Does Perelman screen before sending out secondaries, or are they automatic? [18:18]
We do not screen the secondary applications, so anyone who is verified as an eligible candidate through the AMCAS system is sent the link to our secondary application.
Penn’s secondary application is one of the more thorough and demanding secondary applications. What are you trying to glean from this very comprehensive secondary? [18:40]
Our secondary, as with most secondaries, it’s intended to cover ground that’s not in the general primary application. It’s really trying to help our committee, which is dedicated to the holistic student selection process, to get to know the candidates on a more personal level on aspects that the candidate would like to highlight. Particularly with COVID, we have added a couple of areas in which candidates can share with us to the extent that they wish and feel comfortable how the pandemic has impacted them, impacted loved ones, perhaps might explain some areas in their application that are not as strong as they would like them to be, so it’s providing that opportunity.
We all also want to understand their motivation for medicine beyond Perelman. I think it’s now more incumbent than ever to help these young folks. By the same token that I just said, it’s very heartening and wonderful to see this huge influx of more applications nationwide to medicine. I think we also owe it to these applicants to make sure that they know what they’re signing up for and that they can articulate what that motivation for a long-term successful career in medicine looks like for them and what it is that they envision. I think being able to share that with the committee so we can understand what these decisions are based on and where these applicants see themselves fitting into the medical school community is an additional opportunity for these applicants to highlight themselves.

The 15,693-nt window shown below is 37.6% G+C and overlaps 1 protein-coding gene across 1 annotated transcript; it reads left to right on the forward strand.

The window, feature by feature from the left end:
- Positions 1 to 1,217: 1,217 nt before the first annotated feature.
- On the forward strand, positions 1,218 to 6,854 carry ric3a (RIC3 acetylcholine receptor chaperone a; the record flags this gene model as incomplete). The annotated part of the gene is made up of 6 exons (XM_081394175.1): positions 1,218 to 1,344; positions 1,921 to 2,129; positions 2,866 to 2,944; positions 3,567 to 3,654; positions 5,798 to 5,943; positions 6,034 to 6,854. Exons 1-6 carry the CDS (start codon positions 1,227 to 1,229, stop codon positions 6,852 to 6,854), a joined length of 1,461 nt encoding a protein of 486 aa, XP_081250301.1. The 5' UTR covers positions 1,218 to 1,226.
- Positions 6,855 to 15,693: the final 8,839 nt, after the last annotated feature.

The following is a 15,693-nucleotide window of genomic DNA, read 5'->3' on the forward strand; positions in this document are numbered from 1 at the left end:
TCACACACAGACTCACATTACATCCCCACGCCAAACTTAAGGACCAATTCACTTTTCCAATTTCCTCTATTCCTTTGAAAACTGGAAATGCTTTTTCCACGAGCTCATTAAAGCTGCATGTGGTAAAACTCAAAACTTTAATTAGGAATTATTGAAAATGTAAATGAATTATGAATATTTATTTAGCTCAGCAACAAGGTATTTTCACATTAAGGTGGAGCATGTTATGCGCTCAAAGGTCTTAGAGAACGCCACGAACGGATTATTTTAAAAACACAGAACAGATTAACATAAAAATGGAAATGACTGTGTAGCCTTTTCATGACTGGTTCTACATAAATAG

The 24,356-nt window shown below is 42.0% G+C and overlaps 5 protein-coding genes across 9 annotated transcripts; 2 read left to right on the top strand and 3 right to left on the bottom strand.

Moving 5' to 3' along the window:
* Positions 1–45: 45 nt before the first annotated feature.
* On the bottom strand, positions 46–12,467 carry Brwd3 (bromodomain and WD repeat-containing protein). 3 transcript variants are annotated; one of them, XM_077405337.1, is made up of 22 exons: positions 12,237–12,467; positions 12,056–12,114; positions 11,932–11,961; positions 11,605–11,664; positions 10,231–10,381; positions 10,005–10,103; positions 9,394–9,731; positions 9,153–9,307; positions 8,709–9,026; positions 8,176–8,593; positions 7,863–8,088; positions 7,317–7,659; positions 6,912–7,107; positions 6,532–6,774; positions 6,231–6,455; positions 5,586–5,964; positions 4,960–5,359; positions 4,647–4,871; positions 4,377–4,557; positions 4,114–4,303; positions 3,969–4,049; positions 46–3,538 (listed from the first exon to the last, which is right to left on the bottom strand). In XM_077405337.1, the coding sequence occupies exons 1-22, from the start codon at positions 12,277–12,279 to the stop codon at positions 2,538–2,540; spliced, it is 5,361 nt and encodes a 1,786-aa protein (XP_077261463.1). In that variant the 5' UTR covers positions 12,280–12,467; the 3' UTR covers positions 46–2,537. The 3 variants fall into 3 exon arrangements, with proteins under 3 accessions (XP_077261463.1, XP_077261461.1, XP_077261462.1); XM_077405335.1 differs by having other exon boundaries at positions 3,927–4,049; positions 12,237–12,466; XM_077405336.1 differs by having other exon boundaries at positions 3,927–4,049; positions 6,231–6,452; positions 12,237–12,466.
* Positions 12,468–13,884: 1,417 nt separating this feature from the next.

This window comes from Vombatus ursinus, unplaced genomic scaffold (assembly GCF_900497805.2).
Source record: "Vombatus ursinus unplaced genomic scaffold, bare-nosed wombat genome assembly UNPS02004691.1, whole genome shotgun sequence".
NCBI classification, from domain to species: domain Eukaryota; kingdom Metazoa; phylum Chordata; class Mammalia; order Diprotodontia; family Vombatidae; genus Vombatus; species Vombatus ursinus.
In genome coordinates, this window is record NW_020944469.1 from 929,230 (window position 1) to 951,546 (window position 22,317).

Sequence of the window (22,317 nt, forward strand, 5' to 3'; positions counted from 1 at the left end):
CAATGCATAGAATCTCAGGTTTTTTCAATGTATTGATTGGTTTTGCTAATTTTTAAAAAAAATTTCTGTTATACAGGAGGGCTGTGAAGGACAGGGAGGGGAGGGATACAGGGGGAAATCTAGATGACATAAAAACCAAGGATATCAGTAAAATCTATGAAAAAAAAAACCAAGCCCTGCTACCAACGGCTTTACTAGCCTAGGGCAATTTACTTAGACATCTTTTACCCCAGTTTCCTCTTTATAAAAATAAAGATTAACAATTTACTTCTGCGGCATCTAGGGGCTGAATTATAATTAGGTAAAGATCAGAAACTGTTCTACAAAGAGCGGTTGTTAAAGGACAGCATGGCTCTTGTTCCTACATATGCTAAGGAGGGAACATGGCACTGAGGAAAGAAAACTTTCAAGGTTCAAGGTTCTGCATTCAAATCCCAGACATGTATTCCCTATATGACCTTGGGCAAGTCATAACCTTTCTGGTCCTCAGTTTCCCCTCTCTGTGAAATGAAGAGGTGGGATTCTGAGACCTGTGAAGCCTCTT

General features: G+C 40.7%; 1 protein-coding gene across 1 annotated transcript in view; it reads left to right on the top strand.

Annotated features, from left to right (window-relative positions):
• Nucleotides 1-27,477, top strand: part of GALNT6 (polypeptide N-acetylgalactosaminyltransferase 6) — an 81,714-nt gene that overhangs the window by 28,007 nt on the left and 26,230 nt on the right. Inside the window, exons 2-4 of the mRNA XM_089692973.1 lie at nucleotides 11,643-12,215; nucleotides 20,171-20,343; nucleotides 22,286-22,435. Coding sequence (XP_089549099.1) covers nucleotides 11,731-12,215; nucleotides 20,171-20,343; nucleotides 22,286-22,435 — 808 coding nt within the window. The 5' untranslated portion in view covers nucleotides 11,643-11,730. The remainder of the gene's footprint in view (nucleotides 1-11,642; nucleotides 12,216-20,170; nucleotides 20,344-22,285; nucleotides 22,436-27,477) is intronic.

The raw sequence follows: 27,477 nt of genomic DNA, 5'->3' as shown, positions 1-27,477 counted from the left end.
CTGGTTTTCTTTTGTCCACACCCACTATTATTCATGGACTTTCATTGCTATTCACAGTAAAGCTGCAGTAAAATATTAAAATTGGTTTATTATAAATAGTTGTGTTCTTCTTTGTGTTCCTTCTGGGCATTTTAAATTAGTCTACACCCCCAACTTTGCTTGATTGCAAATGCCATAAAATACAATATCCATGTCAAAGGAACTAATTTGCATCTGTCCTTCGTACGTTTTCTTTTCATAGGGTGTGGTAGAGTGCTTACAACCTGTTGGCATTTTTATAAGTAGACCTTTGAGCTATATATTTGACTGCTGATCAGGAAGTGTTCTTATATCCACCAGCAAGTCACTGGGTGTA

The last thing I would mention is that all of our applicants, regardless of their own personal, racial, ethnic, socioeconomic, sexual identity background, are asked to speak to how they would contribute to our environment of equity and inclusion and what their own personal background and/or personal ethos will contribute to that environment and how they see themselves contributing. We all play a role in creating that, no matter who we are.
What are some of the more common mistakes you see applicants make in approaching that thorough secondary? [21:15]
As you are well aware, anyone applying in medical school tends to be of a certain personality, and I’m sure they’ve double, triple, quadruple-checked their application, so I’m pleased to say the majority of the time, we really don’t find any errors. They’re really kind of flawless and extremely thoughtful applications that we receive. On rare occasions, we may find answers that were meant for another school and somebody might have had a cut/paste error, or perhaps the hours that they say that they did in a certain activity might not be clear if that is concordant with something shown somewhere else. But as I say, thankfully, those are rather rare.
Can you share some more conceptual errors in approaching the application? [22:16]
If the motivation for medicine is articulated yet the personal experience, and again, with the caveat that COVID has really waylayed many people’s plans for clinical shadowing, for hands-on research, for volunteer experiences, and giving back to their community, I recognize that they’ve been limited. But outside of pandemic times, in general, I think if you’re saying that you have this very strong desire to be in medicine, yet many aspects of your application don’t show that you’ve actually spent much time with a physician, shadowing a clinic, or working with patients in some capacity, that can be a little bit difficult to reconcile.
Another thing might be when you choose your most meaningful accomplishments and applicants all have the choice of their top three most meaningful if you pick something that isn’t otherwise clear from the standpoint of an Admissions Committee member looking at your application thinking, “Oh, that’s strange. They only spent very limited time doing this, yet they named it.” If you can’t articulate coherently or convincingly why that should be one of your top three, that could raise a few questions.
I think a little bit to what I was saying earlier, it’s sort of the equivalent of putting another school’s name. For me, it’s more if the answer to why specifically the Perelman School of Medicine, why Penn, is so generic that it could literally just be cut and pasted into virtually anything, it does disappoint a bit because you’d like to think that individuals could be more thoughtful about why they added us to their list. Is there something in particular that we offer that they’re hoping to take advantage of? That’s what we want to hear about and see that passion.
How do you view virtual shadowing? [25:14]